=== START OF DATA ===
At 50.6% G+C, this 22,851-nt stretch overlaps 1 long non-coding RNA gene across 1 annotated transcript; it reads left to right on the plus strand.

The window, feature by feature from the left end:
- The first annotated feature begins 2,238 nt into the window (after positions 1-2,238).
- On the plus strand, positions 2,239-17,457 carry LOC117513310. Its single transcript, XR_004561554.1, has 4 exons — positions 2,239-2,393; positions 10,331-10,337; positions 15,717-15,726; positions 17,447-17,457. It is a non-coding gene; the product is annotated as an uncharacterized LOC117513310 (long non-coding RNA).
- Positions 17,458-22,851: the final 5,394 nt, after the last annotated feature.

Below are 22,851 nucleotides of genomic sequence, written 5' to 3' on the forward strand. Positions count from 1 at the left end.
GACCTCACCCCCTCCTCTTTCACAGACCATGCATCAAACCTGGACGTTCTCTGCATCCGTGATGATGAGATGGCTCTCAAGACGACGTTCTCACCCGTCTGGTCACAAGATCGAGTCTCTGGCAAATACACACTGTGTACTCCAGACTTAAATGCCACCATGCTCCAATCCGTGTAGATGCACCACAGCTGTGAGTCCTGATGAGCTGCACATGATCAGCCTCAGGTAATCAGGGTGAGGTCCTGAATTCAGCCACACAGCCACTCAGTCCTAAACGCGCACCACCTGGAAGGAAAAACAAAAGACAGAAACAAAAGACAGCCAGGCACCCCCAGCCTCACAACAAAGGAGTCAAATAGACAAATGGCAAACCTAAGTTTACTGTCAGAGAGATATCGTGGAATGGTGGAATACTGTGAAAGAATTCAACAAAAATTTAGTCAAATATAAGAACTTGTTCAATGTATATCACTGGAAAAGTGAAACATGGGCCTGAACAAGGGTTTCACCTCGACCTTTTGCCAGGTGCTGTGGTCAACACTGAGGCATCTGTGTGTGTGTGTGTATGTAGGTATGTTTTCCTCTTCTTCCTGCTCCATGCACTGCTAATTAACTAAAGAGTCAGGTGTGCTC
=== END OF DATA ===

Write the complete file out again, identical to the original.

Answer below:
At 50.6% G+C, this 22,851-nt stretch overlaps 1 long non-coding RNA gene across 1 annotated transcript; it reads left to right on the plus strand.

The window, feature by feature from the left end:
- The first annotated feature begins 2,238 nt into the window (after positions 1-2,238).
- On the plus strand, positions 2,239-17,457 carry LOC117513310. Its single transcript, XR_004561554.1, has 4 exons — positions 2,239-2,393; positions 10,331-10,337; positions 15,717-15,726; positions 17,447-17,457. It is a non-coding gene; the product is annotated as an uncharacterized LOC117513310 (long non-coding RNA).
- Positions 17,458-22,851: the final 5,394 nt, after the last annotated feature.

Below are 22,851 nucleotides of genomic sequence, written 5' to 3' on the forward strand. Positions count from 1 at the left end.
GACCTCACCCCCTCCTCTTTCACAGACCATGCATCAAACCTGGACGTTCTCTGCATCCGTGATGATGAGATGGCTCTCAAGACGACGTTCTCACCCGTCTGGTCACAAGATCGAGTCTCTGGCAAATACACACTGTGTACTCCAGACTTAAATGCCACCATGCTCCAATCCGTGTAGATGCACCACAGCTGTGAGTCCTGATGAGCTGCACATGATCAGCCTCAGGTAATCAGGGTGAGGTCCTGAATTCAGCCACACAGCCACTCAGTCCTAAACGCGCACCACCTGGAAGGAAAAACAAAAGACAGAAACAAAAGACAGCCAGGCACCCCCAGCCTCACAACAAAGGAGTCAAATAGACAAATGGCAAACCTAAGTTTACTGTCAGAGAGATATCGTGGAATGGTGGAATACTGTGAAAGAATTCAACAAAAATTTAGTCAAATATAAGAACTTGTTCAATGTATATCACTGGAAAAGTGAAACATGGGCCTGAACAAGGGTTTCACCTCGACCTTTTGCCAGGTGCTGTGGTCAACACTGAGGCATCTGTGTGTGTGTGTGTATGTAGGTATGTTTTCCTCTTCTTCCTGCTCCATGCACTGCTAATTAACTAAAGAGTCAGGTGTGCTC